Party leaders often see their role as cheerleaders, but Rep. Sean Patrick Maloney (D-N.Y.), the chairman of the Democratic Congressional Campaign Committee (DCCC), must be privy to some devastating internal polling because he’s issued a dire warning to his fellow Democrats.

“If [voters] agree with us on the issues, why don’t they like us more?” Maloney asked.

Maloney has an answer, too.

“They think that we’re divisive and too focused on cultural issues. They think that we’re preachy. They think that we act like we know better than parents when it comes to their kids in schools,” Maloney said. “The problem is not the voters,” he admits. “The problem is us.”

They say the first stage to recovery is admitting you have a problem, and Maloney is admitting that the Democrats have a problem. But like others in the party, Maloney seems convinced it’s a messaging problem, not a rejection of their radical agenda. Maloney said that voters “think that we act like we know better than parents when it comes to their kids in schools.” Does he not get why they think that? Was the lesson from Glenn Youngkin’s surprise victory in last year’s gubernatorial election a problem with messaging, or the fact that Democrats literally argued that parents don’t have the right to know what their kids are being taught in school?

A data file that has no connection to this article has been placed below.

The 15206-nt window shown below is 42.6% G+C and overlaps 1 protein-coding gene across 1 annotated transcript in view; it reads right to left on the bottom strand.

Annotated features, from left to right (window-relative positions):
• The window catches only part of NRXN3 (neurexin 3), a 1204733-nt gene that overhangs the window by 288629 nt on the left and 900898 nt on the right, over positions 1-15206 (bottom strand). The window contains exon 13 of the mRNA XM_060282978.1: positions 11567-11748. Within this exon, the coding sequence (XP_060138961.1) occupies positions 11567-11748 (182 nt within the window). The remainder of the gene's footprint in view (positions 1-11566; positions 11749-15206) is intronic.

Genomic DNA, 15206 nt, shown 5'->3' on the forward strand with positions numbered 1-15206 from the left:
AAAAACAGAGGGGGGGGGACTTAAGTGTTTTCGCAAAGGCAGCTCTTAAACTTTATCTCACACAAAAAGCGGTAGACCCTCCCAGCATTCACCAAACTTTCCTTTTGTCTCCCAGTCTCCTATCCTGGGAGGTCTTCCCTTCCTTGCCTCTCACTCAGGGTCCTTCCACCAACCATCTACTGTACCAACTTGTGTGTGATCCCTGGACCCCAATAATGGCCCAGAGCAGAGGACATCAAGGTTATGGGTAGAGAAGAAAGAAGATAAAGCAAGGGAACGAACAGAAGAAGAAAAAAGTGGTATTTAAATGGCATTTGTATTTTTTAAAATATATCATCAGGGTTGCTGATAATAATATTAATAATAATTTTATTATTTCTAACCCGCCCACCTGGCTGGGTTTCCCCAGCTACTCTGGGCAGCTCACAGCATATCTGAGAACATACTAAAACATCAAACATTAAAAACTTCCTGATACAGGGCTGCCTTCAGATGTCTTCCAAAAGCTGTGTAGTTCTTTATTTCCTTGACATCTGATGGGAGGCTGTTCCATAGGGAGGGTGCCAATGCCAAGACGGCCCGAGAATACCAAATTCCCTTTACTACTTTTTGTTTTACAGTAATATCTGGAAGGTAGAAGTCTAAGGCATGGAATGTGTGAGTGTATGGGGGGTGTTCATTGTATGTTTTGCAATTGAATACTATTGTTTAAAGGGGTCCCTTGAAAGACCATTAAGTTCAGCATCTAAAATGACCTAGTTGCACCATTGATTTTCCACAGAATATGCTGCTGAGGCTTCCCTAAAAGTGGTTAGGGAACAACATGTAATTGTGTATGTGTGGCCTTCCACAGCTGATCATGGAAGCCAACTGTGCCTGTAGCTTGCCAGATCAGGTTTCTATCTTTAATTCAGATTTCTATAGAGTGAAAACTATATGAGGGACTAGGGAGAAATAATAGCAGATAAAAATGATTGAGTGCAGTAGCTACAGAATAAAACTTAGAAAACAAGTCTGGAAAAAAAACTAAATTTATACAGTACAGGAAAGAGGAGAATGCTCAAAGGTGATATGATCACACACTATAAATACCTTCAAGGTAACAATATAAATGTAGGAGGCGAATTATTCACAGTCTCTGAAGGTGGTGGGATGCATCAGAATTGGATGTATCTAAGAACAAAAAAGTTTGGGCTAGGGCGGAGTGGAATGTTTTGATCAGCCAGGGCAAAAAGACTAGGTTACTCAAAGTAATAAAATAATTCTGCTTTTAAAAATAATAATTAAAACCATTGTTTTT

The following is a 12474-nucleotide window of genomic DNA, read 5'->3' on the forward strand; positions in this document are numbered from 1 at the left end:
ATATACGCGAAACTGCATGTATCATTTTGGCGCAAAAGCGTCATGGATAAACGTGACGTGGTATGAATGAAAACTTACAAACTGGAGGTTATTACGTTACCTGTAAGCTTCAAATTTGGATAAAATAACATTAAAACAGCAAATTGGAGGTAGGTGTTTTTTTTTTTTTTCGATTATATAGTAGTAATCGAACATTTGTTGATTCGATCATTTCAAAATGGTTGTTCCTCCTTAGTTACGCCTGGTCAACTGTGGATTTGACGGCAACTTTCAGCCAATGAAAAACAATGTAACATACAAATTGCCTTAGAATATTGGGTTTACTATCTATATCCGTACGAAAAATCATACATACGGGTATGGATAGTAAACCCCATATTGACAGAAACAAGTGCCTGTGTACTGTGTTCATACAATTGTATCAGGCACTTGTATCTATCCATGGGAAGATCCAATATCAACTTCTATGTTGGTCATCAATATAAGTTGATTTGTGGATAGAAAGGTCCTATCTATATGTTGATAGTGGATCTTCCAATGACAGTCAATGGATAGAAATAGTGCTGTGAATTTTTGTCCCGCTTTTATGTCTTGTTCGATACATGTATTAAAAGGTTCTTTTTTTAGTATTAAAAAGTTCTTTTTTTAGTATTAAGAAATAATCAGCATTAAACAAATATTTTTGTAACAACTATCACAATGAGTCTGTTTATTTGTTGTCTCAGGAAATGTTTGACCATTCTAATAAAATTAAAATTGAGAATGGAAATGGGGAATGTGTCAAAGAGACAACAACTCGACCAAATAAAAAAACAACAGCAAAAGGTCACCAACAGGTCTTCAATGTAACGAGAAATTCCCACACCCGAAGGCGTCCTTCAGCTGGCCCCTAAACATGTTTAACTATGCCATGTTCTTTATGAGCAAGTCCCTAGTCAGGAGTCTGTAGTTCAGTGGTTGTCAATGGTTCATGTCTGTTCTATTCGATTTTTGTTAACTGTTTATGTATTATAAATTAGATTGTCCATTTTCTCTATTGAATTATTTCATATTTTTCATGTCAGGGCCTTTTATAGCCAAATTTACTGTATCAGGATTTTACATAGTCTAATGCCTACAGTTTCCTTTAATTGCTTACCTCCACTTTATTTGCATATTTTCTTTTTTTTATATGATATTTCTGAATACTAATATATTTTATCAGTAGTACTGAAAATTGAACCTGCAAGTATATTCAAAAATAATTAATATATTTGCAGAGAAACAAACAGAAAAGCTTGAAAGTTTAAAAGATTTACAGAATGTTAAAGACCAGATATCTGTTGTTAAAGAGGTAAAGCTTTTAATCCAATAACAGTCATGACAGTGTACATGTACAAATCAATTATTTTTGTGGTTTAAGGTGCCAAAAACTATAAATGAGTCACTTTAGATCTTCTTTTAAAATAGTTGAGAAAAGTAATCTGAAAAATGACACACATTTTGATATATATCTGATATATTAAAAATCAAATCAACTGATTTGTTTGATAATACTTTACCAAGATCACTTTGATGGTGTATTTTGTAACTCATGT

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I’ll give Maloney some credit for taking a bold step by admitting the Democrats are the problem, but he doesn’t seem to understand the nature of the problem. If Democrats can’t concede that their agenda is unpopular, they’ll never crawl their way back to the center. When you come out against the rights of parents to have oversight of school boards and instead you treat them as domestic terrorists, that’s not a messaging problem.

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